Area lawmakers hopeful for cooperation rather than fights |

Area lawmakers hopeful for cooperation rather than fights

Geoff Dornan/Nevada Appeal

More than 20 legislative freshmen showed up Wednesday for their first lessons in how the Legislature works.

And despite claims by many that 2011 will be a contentious session, new members from western Nevada expressed confidence they and others will find ways to work together for the benefit of the state.

“I’m excited,” said Republican Kelly Kite of Douglas County. “Of all the times to be an assemblyman, this is probably the best time to make a difference. With all the new people here, it’s time to accomplish something.”

Ben Kieckhefer, a Republican whose Washoe Senate district includes part of northern Carson City, said he believes lawmakers can avoid a nasty session and that new faces in both houses will come with open minds to meet the state’s needs.

“There are no sacred cows in 2011,” Kieckhefer said. “The people who ran for the Legislature this year recognize the situation we’re in.”

Pete Livermore, the Republican representing Assembly District 40, which includes most of Carson City, said he sees a good freshman class whose members will be key to the process.

“I think this is going to be the year of the freshman,” he said.

Livermore said he hopes the tone won’t become negative.

“That’s not what the voters told us to do,” he said.

He said he intends to “go in very open minded.”

Livermore said he has already requested his first bill draft – a change designed to give local governments more say in where renewable energy projects are constructed. Under present law, local officials and planners have no real say in where solar panels or wind turbines are put up in communities. He pointed to Carson School District’s plans to put up solar panels, which he said local officials and neighbors have currently no say in.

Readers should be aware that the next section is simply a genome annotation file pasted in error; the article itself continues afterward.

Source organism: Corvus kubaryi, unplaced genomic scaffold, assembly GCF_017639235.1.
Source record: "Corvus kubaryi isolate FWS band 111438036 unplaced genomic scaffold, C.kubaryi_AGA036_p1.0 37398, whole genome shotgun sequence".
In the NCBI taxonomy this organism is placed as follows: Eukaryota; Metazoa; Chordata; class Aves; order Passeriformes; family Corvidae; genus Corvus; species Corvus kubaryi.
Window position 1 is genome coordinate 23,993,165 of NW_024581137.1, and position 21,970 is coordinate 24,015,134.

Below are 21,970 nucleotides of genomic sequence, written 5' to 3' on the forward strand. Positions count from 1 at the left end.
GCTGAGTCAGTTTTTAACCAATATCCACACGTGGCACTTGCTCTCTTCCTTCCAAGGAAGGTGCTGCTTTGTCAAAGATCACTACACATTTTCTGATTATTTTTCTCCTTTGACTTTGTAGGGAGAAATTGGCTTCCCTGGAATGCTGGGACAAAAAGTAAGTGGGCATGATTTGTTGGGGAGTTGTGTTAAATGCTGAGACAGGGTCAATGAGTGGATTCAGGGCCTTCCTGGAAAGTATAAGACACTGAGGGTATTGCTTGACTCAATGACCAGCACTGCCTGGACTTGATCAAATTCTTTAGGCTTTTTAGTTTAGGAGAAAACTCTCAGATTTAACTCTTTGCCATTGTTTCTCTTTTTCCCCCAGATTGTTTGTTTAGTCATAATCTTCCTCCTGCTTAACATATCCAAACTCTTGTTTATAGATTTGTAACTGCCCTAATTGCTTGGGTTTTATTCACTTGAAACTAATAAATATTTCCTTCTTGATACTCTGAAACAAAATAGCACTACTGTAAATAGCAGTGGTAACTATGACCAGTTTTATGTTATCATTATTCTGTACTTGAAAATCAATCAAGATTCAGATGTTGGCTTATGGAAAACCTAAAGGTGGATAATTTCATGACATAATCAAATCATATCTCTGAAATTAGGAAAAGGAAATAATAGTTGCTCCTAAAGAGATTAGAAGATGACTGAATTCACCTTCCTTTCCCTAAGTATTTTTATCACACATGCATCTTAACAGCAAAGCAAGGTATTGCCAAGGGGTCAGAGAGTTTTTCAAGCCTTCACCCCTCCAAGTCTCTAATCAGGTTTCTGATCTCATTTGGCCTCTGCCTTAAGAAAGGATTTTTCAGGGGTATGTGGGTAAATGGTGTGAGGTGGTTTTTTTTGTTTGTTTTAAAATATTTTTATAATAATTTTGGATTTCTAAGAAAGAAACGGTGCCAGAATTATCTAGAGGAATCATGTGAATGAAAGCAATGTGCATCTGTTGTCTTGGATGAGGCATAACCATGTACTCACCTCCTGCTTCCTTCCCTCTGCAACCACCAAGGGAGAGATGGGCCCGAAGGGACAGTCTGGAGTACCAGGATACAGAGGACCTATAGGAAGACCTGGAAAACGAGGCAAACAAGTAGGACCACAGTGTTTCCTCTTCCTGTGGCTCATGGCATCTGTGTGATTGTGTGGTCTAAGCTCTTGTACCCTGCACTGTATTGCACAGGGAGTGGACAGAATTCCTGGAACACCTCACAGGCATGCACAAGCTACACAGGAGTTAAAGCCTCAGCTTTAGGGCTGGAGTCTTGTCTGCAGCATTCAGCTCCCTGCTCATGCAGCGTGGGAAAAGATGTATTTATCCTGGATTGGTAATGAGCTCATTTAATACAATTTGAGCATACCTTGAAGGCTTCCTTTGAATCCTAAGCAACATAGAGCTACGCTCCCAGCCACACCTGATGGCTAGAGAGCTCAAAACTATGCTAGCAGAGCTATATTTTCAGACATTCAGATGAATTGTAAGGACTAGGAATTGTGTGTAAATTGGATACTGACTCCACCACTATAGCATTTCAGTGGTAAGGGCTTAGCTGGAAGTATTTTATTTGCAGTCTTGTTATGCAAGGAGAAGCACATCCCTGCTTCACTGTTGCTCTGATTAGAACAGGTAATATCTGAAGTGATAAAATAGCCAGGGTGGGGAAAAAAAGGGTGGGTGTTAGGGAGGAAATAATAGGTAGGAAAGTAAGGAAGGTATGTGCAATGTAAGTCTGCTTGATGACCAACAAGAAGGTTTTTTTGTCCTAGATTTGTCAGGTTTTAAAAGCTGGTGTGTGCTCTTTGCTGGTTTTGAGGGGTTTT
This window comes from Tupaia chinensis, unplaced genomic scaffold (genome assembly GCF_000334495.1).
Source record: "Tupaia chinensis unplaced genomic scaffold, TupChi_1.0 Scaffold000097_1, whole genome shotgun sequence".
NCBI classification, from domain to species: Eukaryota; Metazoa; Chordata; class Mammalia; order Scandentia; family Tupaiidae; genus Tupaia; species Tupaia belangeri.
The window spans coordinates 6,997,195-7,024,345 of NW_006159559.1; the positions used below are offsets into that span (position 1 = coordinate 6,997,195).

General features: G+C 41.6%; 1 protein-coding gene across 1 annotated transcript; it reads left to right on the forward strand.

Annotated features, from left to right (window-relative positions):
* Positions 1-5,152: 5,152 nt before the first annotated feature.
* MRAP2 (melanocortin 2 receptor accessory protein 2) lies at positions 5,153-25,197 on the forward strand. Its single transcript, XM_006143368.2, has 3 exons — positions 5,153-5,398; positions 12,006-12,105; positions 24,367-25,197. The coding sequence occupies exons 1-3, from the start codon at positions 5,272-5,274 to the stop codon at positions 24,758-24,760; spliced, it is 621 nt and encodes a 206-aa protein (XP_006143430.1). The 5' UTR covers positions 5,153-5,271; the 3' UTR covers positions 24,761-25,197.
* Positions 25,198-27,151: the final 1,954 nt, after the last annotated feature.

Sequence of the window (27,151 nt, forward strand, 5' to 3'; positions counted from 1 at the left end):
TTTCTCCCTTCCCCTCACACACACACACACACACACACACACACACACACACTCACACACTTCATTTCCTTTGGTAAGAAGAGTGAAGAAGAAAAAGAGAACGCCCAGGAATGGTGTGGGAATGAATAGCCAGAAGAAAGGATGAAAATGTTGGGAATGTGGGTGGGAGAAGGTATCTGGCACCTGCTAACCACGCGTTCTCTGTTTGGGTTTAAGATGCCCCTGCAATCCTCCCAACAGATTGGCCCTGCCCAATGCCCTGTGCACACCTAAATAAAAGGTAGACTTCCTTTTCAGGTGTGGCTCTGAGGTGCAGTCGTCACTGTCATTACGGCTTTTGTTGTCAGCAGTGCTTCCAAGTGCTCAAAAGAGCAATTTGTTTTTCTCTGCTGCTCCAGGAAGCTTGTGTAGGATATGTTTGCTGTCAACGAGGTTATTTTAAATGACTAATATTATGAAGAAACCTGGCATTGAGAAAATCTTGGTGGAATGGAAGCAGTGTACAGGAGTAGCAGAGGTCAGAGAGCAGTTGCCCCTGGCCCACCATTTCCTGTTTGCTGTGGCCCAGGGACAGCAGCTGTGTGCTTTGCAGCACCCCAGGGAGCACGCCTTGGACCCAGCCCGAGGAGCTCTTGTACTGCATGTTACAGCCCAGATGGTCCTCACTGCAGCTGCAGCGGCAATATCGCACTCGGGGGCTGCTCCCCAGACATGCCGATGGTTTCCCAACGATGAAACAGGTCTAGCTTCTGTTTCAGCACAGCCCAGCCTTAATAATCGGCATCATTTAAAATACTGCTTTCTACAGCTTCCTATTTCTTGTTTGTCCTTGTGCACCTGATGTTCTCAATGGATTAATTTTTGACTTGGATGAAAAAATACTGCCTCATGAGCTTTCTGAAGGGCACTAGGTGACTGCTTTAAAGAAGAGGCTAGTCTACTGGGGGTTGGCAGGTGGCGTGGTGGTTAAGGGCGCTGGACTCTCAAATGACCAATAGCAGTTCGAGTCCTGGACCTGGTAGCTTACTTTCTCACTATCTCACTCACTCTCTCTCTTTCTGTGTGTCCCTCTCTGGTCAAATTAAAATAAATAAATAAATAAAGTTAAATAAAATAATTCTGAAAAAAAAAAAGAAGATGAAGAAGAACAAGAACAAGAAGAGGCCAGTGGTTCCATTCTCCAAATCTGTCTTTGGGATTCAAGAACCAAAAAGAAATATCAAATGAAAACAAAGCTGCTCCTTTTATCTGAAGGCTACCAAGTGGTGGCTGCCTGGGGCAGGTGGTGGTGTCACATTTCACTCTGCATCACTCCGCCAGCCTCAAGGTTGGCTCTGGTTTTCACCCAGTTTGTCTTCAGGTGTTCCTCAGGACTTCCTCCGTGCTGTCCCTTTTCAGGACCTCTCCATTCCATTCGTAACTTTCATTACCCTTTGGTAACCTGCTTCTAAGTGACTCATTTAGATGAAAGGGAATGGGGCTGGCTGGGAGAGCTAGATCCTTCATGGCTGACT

The freshmen were told by incoming Assembly Speaker John Oceguera, D-Las Vegas, the Legislature must operate in an atmosphere of “respect and honesty and civility” to get the state’s business done. He said members will probably agree on all but a very few issues.

Lorne Malkiewich, director of the Legislative Counsel Bureau, said because so many veterans were termed out this election cycle, orientation has been expanded. Of the 63 seats in the Assembly and Senate, 29 changed hands this cycle. Normally, turnover has been about eight in the Assembly and four or five in the Senate.

After the three days this week, Malkiewich said there will be more detailed orientation for members in the first week of December, including briefings on major issues including the budget and reapportionment.